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    April 20, 2005

    Time to revamp India's batting order in one-dayers?

    Last week, I wrote briefly about why I thought Dhoni was batting at the wrong position. As the series progressed, it struck me that the Indian batting order was quite imbalanced. Woolmer's views on Tendulkar and Sehwag trying to outscore each other made me wonder about an alternate batting order, possibly more balanced than the current one.

    Assuming Ganguly is playing, the order currently reads: Sehwag, Tendulkar, Dhoni, Ganguly, Dravid, Yuvraj & Kaif. Dhoni only came in at #3 in the second game, but since the team has continued with him there, I assume that he would bat at that position in the future as well. However, the top three are players with the ability to really belt the ball. Make that top four when Ganguly is in form. Kaif and Dravid cannot slog while Yuvraj can. So, if by some chance India entered the 44th over or so with Dravid and Kaif at the crease, it'd be a bonus if they scored at 8-9 an over.

    So I came up with two alternate batting orders. The first one reads Sehwag, Dhoni, Ganguly, Tendulkar, Dravid, Kaif & Yuvraj while the second one is Sehwag, Ganguly, Kaif, Tendulkar, Dravid, Yuvraj & Dhoni.

    Essentially in the first scenario, Dhoni goes in to open while Tendulkar moves to #4 while Kaif and Yuvraj swap places. This order more or less guarantees an electric start, not that common nowadays with Tendulkar rarely providing the exhilaration he used to. I do not really see too much value in Tendulkar opening the innings. If he is not going to bat explosively, I'd rather have him bat in the middle order during the boring stages of the game where he can score lots of singles. Yuvraj and Kaif swap places simply because Kaif cannot score rapidly for nuts.

    Some hunting around indicates that since he made his debut, there've only been 3 occasions when he has scored more than 25 runs at a strike rate well over 100, the famous NatWest Series final, against West Indies in 2002 and against Kenya in the ICC Champions Trophy last year. I'm going to exclude that last knock. So it has been nearly two and a half years since Kaif contributed any sort of a decent slog. Add in his inconsistency and obviously he is either batting at the wrong position or in the wrong team.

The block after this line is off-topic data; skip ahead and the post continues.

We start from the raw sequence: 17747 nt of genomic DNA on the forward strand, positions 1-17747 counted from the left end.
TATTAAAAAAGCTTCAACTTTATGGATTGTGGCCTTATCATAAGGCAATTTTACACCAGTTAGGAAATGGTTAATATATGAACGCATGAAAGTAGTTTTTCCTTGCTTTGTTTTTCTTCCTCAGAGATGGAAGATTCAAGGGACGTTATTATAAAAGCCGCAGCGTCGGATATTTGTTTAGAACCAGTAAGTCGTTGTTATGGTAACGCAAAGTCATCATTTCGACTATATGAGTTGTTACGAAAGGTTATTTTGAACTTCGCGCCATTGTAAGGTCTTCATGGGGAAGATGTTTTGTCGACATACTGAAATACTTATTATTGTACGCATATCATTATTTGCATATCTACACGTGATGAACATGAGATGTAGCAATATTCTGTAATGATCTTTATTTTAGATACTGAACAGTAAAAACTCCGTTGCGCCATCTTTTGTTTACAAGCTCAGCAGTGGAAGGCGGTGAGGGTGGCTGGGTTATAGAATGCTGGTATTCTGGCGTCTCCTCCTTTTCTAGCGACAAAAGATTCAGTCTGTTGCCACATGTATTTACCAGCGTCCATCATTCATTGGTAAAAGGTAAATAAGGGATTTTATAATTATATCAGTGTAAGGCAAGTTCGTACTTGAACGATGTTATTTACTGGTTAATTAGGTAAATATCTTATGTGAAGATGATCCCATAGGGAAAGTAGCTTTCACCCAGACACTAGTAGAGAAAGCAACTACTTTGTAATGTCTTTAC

In the second option, Ganguly would open along with Sehwag. Ganguly's ability as a one-day opener is beyond debate. As far as I remember, he and Sehwag were doing a pretty decent job, especially during 2002. But Tendulkar "preferred" opening and that is what ended up happening. Ganguly has never really been secretive of his preference to open in one-dayers. Perhaps that is the break he needs to get his form back. Kaif would bat at #3 because his batting style is more suited to bat in the top order. If he hangs around till the 35th over or so, he would have squeezed in a lot of singles and twos, which would really impact the total. He has been successful batting higher up in the order, especially during the 2003 World Cup, in crucial situations against Pakistan and New Zealand.

    The rest of the order pretty much falls into place, with Yuvraj and Dhoni responsible for the slog overs. It is perhaps an indicator of the kind of form Dravid and Sehwag are in that they're the only two who haven't been moved around from their normal batting slots.

    In fact, I'd suggest that every 4-5 games, Yuvraj and Kaif must be made to bat at #3, #4 and #5 because these are obviously the key batting positions in the middle order. If these two, along with Sehwag, are to form the core of India's batting once Tendulkar, Ganguly, Dravid and Laxman quit, they must have the experience of batting in all sorts of situations. After all, it is but natural that they will occupy those batting slots 2-3 years from now.